Being young and tech savvy is no guarantee you won’t be a target
A survey published earlier this year by fraud prevention specialists Cifas, shows that people aged 30 years and under are the group most targeted by hackers with identity fraud in mind.
Identity fraud is the result of identity theft, a process where fraudsters access enough personal information (for example full name, date of birth, current address and so much more) to enable them to obtain goods or services using the victim’s identity.
According to their research, adults aged 18-24 are less likely to install a security solution on their mobile devices as 50% are confident that they would never fall victims to online scams (compared to the national average of 37%). Interesting thinking when the figures also show that 86% of identity fraud committed in 2015 was online.
With so much of our lives, both personal and in business, now conducted online the resources available to the fraudster are immense. Phishing emails, malvertising and malware of various kinds are all methods by which attackers may use to elicit confidential information which can be used to commit online fraud.
However, social media platforms are also a major hunting ground for identity thieves and whilst Facebook, Twitter, LinkedIn and other online platforms are not the preserve of the young, there is no doubt that the majority of 18-24 year olds are significant social media users.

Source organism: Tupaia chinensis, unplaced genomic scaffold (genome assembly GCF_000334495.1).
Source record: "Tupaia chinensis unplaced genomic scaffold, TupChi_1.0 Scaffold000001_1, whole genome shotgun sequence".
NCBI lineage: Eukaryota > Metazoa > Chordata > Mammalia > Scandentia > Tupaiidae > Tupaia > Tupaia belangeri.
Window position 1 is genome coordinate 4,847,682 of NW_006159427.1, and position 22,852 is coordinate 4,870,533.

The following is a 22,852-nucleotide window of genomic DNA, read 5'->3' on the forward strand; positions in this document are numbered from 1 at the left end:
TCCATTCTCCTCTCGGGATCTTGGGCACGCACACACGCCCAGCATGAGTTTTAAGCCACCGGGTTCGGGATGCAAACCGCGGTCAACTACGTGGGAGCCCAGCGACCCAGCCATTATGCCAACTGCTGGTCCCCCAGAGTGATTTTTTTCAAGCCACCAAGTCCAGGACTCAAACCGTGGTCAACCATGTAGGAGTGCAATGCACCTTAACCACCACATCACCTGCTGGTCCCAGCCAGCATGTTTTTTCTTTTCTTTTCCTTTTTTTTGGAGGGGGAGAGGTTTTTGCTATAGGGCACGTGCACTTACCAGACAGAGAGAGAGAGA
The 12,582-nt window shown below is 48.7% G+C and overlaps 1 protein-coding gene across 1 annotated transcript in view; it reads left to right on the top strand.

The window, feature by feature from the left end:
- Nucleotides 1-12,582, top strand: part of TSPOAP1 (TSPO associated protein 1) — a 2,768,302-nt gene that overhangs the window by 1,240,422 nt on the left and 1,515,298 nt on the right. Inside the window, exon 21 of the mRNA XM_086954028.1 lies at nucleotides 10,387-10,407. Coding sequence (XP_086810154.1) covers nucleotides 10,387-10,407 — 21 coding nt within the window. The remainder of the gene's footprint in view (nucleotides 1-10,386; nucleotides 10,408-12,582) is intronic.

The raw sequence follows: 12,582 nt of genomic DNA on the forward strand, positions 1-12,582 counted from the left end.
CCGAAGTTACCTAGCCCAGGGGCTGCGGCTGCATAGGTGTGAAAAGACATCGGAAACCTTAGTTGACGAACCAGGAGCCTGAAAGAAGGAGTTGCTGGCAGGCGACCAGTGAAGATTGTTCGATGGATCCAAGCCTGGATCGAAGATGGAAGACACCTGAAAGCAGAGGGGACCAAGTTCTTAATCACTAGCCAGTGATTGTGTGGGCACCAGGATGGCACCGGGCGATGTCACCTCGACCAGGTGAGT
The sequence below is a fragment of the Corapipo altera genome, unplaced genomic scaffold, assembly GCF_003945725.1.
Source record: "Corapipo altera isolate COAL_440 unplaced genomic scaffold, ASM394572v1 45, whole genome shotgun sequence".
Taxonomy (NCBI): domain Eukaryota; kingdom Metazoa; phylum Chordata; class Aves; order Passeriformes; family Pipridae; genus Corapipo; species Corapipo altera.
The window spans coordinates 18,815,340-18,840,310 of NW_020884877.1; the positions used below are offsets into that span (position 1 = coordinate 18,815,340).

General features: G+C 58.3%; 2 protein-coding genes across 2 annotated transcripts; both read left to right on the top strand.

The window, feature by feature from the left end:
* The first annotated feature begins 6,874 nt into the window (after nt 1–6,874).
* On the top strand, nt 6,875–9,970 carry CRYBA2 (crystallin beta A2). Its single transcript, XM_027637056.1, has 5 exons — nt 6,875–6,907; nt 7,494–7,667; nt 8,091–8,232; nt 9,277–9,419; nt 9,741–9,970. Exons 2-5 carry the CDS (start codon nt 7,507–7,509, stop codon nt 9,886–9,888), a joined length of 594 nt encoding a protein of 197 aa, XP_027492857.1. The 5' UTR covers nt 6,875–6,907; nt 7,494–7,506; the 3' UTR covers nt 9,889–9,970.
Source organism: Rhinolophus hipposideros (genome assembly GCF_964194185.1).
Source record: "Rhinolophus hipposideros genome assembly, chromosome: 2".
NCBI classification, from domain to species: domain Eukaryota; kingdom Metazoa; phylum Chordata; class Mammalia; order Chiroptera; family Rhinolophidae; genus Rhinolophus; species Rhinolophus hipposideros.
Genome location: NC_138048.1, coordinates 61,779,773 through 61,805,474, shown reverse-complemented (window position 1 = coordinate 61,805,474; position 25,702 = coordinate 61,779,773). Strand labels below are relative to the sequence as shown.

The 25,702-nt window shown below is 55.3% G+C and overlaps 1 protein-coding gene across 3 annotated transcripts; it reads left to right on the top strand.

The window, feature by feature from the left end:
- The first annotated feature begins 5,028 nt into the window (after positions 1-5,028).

One area of concern is the amount of personal information that users post; details about family members, location, favourite things, pets and future plans to name just a few. This wealth of information enables the hacker to build information on a victim and can be enough to provide clues to critical credentials such as passwords and logins.
Another issue is the poor use of privacy settings for online platforms.
To make the point, Cifas conducted an experiment. With the promise of a free coffee and croissant, participants were asked to ‘like’ the café’s Facebook page. A team of background researchers then searched across public websites to find as much personal information and data as possible, all within a maximum time period of three minutes. That data was then radioed through to a barista, who wrote it on to a cup and handed it to the unsuspecting customer. Hidden cameras captured their ‘baffled’ reactions. The resulting video can be seen here and is worth a watch.
Cifas make the point that education about online security is poor, only 34% of 18-24 year olds learnt about it whilst at school and they are working with organisations such as City of London/Action Fraud, Get Safe Online HMG’s Cyber Streetwise Campaign and Financial Fraud Action UK to share the research and heighten awareness.